Edit ModuleShow Tags
Edit ModuleShow Tags

Begich discusses Alaska Aviation Priorities with FAA Administrator


Huerta pledges to work with Begich and Alaska aviators on AvGas issue

U.S. Sen. Mark Begich today discussed Alaska aviation priorities with FAA Acting Administrator Michael Huerta.  Huerta has served as the FAA’s Acting Administrator since December and has been nominated by President Obama to serve for a full five-year term.

During Huerta’s confirmation hearing before the Senate Commerce, Science and Transportation Committee, of which Begich is a member, the Senator reiterated his opposition to the Administration’s proposal to institute a new $100 user fee on certain General Aviation (GA) aircraft and users.  As co-chair of the Senate General Aviation Caucus, Begich led 28 senators in opposing this proposal earlier in the year. Begich criticized the proposal as burdensome.

“It’s going to create another bureaucracy within the FAA, when the reality is we already have a per-gallon tax system that General Aviation supports,” Begich said.

Begich also stressed Alaska’s reliance on small aircraft and pressed Huerta for an assurance the FAA would not make any effort to phase out leaded AvGas unless an economical and readily available drop-in substitute is available.  The EPA issued a proposed rulemaking to phase out AvGas in 2010.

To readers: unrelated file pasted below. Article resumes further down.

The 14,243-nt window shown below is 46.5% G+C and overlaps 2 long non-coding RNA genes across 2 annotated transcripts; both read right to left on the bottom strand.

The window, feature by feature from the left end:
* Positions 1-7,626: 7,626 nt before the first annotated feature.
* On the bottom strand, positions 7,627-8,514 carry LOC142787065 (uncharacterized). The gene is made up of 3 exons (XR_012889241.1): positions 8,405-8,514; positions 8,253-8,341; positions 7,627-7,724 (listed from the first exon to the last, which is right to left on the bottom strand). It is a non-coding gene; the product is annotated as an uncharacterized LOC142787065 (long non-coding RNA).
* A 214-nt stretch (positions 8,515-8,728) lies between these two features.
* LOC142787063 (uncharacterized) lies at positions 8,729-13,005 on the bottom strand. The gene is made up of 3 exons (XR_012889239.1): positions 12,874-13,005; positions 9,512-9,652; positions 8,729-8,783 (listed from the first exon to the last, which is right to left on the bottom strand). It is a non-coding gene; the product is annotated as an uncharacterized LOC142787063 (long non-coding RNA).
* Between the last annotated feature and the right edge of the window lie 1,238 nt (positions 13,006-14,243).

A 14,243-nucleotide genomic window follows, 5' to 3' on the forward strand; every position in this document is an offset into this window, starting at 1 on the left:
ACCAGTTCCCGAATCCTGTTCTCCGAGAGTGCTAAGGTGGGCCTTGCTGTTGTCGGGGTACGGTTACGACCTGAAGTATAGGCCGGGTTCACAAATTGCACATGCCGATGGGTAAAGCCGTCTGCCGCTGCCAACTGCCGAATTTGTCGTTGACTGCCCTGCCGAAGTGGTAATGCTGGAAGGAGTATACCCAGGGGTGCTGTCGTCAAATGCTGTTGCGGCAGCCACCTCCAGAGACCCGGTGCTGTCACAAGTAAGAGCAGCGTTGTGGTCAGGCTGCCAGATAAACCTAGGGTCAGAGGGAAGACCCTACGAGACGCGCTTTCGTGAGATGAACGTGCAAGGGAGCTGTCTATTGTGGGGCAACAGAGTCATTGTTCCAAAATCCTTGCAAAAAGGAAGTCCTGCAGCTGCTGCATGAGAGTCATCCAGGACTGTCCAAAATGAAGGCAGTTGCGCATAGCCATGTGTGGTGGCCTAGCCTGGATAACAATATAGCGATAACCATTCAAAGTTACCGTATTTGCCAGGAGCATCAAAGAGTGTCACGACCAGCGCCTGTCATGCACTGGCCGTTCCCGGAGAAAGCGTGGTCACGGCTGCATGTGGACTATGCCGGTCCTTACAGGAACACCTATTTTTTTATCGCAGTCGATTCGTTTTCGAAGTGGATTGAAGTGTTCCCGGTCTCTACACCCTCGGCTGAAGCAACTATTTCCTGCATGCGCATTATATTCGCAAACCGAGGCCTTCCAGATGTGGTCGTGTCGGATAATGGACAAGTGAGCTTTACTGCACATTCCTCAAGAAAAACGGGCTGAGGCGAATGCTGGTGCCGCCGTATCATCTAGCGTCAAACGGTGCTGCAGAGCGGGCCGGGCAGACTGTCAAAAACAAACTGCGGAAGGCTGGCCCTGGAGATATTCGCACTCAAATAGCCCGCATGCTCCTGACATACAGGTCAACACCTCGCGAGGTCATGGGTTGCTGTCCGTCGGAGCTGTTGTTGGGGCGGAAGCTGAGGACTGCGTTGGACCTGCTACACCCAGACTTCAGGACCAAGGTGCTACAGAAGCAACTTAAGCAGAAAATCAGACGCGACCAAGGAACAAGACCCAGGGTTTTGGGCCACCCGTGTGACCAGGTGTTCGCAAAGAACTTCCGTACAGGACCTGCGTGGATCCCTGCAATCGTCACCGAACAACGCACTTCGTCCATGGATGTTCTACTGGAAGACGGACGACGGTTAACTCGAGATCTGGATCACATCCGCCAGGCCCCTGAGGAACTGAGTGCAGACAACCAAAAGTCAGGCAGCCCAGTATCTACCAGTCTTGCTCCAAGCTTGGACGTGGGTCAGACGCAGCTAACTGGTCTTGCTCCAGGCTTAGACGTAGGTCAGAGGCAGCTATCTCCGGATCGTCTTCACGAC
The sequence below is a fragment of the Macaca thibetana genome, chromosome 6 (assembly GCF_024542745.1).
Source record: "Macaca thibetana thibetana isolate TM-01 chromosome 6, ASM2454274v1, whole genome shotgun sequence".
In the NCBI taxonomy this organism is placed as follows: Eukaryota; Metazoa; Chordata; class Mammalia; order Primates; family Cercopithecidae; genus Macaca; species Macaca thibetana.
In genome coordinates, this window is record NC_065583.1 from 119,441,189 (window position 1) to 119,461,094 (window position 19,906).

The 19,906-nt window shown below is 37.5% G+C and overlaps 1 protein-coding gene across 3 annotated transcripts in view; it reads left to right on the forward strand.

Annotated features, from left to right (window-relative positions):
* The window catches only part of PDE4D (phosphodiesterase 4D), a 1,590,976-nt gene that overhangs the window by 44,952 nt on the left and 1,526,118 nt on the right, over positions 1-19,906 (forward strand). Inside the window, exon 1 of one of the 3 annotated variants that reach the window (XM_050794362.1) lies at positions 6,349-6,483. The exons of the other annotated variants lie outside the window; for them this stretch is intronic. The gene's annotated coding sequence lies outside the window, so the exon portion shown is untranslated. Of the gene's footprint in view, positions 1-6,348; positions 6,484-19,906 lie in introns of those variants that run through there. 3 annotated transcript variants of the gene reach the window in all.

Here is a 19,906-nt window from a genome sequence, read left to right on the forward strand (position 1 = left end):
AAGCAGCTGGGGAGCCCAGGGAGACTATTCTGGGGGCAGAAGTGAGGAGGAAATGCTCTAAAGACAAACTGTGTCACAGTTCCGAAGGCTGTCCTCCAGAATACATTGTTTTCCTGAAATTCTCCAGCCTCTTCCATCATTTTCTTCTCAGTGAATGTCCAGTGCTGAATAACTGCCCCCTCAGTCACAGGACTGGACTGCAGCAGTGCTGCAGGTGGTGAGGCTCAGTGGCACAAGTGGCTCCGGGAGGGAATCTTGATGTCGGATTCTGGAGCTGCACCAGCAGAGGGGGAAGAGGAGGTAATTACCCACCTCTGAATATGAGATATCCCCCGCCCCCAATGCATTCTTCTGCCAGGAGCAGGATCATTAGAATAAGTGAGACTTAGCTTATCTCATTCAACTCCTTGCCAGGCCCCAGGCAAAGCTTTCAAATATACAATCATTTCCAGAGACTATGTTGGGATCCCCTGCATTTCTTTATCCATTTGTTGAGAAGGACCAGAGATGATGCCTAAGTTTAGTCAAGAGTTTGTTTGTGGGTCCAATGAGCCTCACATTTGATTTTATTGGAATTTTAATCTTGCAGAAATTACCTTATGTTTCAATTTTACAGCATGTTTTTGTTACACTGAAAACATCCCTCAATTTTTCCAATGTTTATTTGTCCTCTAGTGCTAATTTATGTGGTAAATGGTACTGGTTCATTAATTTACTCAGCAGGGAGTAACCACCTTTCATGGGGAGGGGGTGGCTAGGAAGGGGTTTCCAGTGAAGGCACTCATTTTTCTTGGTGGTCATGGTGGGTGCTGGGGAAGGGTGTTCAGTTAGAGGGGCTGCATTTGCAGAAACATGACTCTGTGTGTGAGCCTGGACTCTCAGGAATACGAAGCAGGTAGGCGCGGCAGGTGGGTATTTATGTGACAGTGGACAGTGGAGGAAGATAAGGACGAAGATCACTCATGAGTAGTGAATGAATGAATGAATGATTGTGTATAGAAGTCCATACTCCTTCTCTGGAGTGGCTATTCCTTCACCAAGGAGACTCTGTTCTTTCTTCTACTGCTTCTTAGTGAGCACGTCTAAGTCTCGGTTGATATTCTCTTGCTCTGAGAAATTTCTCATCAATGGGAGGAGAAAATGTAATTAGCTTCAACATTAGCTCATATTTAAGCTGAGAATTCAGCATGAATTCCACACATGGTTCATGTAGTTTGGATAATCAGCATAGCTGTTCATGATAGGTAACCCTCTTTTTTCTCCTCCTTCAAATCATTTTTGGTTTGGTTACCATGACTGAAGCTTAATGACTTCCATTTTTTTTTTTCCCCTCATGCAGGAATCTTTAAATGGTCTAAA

Huerta responded, “The FAA completely understands the importance of having reasonable alternatives before any effort is made to phase out AvGas.  I’m very committed to working with EPA so as to insure that doesn’t happen.”

In a private courtesy visit with Huerta yesterday, Begich also discussed the University of Alaska’s interest in being designated as a test range for the integration of unmanned aerial vehicles into the national airspace.  The recently-passed FAA Reauthorization bill directs the FAA to establish six test ranges before the end of the year. 

“Just as Alaska was the proving ground for the technology at the heart of our NextGen air traffic control modernization with the Capstone program, I am convinced we can lead the way in the safe integration of UAVs,” Begich said.  “I’m very encouraged the Alaska Legislature supported the University of Alaska efforts in the capital budget.”

Begich hosted a roundtable with aviation stakeholders in Anchorage last month to discuss the expanding role of UAVs for research and commercial purposes. The FAA plans to issue additional guidance for the test range selection in the coming weeks.

During his meeting on Wednesday, Begich also invited Huerta to Alaska to meet with aviation stakeholders and see Alaska’s unique reliance on aviation firsthand.


Edit Module

Add your comment: